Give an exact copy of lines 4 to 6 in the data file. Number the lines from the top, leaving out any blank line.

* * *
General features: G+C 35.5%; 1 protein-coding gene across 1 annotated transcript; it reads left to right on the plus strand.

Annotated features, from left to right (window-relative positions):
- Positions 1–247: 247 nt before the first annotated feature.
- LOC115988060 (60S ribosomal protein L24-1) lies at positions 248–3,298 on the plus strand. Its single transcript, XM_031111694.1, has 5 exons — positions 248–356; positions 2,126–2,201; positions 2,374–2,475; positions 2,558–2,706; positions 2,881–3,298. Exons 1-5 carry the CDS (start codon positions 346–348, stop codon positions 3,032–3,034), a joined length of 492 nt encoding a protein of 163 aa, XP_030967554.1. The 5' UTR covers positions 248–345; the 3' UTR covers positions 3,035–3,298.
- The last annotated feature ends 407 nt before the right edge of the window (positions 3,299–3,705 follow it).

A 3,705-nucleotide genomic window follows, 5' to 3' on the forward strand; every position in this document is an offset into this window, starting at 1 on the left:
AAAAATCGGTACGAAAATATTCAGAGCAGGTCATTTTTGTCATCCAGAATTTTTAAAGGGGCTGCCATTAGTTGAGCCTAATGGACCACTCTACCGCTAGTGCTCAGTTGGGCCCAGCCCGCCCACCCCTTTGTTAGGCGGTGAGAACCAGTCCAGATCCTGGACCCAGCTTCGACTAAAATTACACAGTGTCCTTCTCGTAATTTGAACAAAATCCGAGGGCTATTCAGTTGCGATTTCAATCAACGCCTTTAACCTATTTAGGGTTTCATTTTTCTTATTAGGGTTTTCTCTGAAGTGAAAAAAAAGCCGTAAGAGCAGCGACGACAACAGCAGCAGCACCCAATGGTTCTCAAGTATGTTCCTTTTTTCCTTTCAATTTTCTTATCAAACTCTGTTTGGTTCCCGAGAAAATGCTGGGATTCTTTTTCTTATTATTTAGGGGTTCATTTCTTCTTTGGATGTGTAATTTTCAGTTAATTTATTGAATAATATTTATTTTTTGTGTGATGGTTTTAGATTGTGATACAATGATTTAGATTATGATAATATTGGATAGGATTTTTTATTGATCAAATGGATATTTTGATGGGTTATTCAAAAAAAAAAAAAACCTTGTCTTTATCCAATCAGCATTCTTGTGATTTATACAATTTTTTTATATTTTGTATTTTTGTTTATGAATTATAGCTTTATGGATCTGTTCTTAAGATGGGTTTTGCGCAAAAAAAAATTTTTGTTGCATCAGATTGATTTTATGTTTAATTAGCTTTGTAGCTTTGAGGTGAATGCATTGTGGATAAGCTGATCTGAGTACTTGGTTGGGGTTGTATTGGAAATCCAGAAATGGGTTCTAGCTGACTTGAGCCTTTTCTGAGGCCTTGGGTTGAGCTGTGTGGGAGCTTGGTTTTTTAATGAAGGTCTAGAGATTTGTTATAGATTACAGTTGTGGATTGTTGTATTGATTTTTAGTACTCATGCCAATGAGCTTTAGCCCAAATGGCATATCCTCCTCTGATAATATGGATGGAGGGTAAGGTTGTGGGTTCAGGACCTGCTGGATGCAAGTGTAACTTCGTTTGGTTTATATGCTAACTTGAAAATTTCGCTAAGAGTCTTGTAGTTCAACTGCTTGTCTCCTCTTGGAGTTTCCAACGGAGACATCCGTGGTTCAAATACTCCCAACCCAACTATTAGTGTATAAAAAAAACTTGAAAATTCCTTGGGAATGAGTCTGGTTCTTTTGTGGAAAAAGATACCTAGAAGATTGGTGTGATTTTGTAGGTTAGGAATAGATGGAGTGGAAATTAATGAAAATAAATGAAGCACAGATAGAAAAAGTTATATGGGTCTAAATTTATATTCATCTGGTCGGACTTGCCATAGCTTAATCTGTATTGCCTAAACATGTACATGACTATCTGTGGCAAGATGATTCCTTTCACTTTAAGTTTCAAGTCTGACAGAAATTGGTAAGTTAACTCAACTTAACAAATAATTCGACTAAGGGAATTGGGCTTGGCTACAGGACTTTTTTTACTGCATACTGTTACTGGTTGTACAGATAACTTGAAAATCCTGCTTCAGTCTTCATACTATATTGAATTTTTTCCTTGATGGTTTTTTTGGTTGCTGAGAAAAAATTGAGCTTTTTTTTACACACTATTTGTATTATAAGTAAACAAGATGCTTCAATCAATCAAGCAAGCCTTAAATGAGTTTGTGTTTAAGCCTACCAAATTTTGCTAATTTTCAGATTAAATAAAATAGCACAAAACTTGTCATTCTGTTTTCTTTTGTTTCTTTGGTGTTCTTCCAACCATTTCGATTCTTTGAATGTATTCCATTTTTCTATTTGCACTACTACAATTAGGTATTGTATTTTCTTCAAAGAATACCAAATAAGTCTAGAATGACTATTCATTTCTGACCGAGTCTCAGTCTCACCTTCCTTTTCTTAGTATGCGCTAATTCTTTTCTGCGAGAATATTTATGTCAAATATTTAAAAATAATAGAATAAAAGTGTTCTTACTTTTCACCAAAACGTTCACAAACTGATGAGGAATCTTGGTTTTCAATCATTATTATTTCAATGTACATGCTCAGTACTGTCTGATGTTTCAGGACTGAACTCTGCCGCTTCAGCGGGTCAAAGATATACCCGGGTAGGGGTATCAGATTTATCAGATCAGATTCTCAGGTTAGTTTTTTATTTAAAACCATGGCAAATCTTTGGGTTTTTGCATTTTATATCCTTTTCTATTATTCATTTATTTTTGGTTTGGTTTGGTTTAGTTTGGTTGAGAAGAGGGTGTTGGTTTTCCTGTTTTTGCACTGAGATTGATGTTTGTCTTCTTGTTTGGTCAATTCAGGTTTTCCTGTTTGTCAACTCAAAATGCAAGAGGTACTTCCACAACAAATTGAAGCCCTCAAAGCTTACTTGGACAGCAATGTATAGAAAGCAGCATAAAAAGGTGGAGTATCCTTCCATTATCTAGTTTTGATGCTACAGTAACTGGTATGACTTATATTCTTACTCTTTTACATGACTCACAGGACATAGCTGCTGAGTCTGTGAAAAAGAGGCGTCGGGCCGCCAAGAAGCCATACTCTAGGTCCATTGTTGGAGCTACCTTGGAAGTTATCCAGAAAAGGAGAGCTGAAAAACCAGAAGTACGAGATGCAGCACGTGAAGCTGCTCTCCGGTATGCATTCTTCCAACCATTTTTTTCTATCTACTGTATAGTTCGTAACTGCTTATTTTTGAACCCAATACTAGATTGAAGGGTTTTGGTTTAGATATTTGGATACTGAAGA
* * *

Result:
- LOC115988060 (60S ribosomal protein L24-1) lies at positions 248–3,298 on the plus strand. Its single transcript, XM_031111694.1, has 5 exons — positions 248–356; positions 2,126–2,201; positions 2,374–2,475; positions 2,558–2,706; positions 2,881–3,298. Exons 1-5 carry the CDS (start codon positions 346–348, stop codon positions 3,032–3,034), a joined length of 492 nt encoding a protein of 163 aa, XP_030967554.1. The 5' UTR covers positions 248–345; the 3' UTR covers positions 3,035–3,298.
- The last annotated feature ends 407 nt before the right edge of the window (positions 3,299–3,705 follow it).

A 3,705-nucleotide genomic window follows, 5' to 3' on the forward strand; every position in this document is an offset into this window, starting at 1 on the left: